Traffic jams are costing Americans $65 billion per year

May 10, 2005
It’s not just the high cost of fuel that’s frustrating American motorists – it’s how much of that fuel is being wasted

It’s not just the high cost of fuel that’s frustrating American motorists – it’s how much of that fuel is being wasted. Americans are using up 2.3 billion gallons of motor fuel annually sitting in stalled traffic, according to a study conducted by Texas Transportation Institute. To put that in perspective, Federal Highway Administration data show that’s more than the combined annual motor fuel consumption of six states -- Alaska, Vermont, Rhode Island, Delaware, Hawaii and North Dakota.

At an average of $2.28 per gallon, the motor fuel wasted due to traffic congestion is costing American motorists and shippers $6.2 billion a year. Lost productivity, TTI reports, adds another $60 billion annually to the traffic gridlock tax.

According to Pete Ruane, president of American Road & Transportation Builders Association (ARTBA), “The root cause of traffic congestion in America is the failure of government at all levels to make the transportation capital investments necessary to keep pace with the mobility demands of an ever growing U.S. population and economy. This is no mystery. According to the U.S. Census Bureau, since 1982 U.S. population and economic growth has driven a 74% increase in vehicle miles traveled. Over the same period, road lane mileage has only increased 6%. Serious public investment in new public transit, rail, airport and waterway capacity has similarly been neglected.”

The problem, according to the TTI report, can be stated simply: “Urban areas are not adding enough capacity, improving operations or managing demand well enough to keep congestion from growing larger. Over the most recent three years, the contribution of operations improvements has grown from 260 to 340 million hours of congestion relief, but delay has increased by 300 million hours over the same period. Congestion occurs during longer portions of the day and delays more travelers and goods than ever before. And if the current fuel prices are used, the congestion ‘invoice’ climbs another $1.7 billion, which would bring the total cost to about $65 billion.”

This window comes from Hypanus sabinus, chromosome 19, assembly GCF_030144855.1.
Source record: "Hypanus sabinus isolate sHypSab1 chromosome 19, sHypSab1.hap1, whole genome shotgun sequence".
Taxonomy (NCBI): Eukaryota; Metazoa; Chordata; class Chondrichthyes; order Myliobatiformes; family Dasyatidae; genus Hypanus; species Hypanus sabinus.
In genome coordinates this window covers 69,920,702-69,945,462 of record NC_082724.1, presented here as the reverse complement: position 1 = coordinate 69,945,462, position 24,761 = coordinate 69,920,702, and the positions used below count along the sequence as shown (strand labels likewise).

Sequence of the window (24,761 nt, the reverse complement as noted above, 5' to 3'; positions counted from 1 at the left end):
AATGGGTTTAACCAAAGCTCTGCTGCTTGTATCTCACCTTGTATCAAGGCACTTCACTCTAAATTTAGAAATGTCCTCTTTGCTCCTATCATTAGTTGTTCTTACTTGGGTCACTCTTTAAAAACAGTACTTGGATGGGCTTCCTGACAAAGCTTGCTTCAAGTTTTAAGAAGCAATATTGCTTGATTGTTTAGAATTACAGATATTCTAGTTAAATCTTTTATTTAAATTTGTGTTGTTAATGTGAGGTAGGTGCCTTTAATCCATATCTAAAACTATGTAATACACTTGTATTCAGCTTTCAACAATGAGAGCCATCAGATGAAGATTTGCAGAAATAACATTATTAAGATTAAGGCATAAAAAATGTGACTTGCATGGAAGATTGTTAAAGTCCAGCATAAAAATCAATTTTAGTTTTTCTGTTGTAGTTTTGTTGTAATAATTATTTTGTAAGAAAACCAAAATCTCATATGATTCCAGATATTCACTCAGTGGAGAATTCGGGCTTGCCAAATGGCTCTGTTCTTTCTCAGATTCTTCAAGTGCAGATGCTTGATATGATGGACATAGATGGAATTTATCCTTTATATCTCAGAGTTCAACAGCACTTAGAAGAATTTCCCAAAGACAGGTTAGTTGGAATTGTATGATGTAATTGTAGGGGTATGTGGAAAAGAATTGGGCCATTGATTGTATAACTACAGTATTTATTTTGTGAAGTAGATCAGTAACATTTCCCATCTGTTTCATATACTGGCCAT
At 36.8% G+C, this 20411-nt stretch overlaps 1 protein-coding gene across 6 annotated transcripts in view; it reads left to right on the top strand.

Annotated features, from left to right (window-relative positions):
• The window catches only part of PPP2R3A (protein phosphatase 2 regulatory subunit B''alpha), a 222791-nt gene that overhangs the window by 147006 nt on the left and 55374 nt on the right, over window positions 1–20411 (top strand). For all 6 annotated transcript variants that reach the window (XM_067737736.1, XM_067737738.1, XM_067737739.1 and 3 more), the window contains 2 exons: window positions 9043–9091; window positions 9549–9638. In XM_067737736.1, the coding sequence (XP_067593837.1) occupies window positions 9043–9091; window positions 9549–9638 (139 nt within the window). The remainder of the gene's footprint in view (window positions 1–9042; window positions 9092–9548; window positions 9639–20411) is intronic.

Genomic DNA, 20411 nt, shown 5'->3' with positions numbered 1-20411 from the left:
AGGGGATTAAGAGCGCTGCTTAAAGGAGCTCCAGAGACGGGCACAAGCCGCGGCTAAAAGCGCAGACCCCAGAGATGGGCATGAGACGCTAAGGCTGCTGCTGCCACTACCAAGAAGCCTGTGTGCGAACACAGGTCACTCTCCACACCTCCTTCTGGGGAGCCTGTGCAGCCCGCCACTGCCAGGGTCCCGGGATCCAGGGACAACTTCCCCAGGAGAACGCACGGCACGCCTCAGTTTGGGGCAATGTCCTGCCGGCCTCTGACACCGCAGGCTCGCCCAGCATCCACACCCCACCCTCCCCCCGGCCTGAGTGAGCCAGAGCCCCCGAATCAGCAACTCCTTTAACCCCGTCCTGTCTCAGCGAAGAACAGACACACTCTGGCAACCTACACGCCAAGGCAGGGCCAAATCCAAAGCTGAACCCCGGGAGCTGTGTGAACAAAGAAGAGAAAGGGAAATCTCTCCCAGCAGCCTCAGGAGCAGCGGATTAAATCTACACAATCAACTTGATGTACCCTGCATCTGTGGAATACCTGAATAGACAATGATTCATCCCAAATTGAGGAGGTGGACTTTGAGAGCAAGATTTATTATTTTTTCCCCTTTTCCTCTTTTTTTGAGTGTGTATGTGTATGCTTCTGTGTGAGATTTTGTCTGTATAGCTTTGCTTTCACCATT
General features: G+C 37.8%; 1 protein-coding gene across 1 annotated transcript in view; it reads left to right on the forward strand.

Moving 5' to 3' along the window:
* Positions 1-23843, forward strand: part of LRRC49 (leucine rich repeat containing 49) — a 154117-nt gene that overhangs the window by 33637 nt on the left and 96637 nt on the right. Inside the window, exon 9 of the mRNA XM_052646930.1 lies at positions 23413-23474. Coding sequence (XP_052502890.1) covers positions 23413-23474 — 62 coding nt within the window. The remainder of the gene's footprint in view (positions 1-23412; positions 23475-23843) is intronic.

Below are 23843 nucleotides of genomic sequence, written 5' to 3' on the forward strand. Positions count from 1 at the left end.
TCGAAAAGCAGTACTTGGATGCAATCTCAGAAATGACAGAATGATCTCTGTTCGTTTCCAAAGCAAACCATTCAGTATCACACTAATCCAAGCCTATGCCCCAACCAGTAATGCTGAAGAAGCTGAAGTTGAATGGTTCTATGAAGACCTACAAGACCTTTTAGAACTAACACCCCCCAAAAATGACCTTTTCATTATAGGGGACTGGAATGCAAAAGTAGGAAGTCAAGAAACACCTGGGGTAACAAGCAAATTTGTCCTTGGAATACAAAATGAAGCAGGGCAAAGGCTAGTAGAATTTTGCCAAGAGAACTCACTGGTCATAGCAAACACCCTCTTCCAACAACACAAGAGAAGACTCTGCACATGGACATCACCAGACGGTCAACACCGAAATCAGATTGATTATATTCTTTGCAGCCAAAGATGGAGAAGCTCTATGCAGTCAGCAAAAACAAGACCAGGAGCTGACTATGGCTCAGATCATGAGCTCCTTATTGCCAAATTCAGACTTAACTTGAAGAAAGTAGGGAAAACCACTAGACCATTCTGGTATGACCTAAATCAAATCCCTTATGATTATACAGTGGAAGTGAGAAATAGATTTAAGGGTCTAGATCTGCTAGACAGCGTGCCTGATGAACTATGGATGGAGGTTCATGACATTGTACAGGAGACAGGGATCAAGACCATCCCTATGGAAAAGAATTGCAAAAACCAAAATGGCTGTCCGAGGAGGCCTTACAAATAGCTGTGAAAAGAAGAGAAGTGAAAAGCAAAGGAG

“We share the President’s view that it’s time for America to start building again to reduce the nation’s dependence on foreign energy supplies,” says Ruane. “Building needed new transportation infrastructure capacity should be part of the solution along with the proposed new capacity for nuclear power and oil and natural gas production. We could kick-start a new federal energy plan by putting real-growth investment into the deficit-neutral highway and transit program bill, which will be debated in the U.S. Senate this week, and enacting it into law quickly. It has been stalled in an ideological and partisan traffic jam for almost two years.”

The ARTBA Transportation Development Foundation co-sponsored the TTI report.

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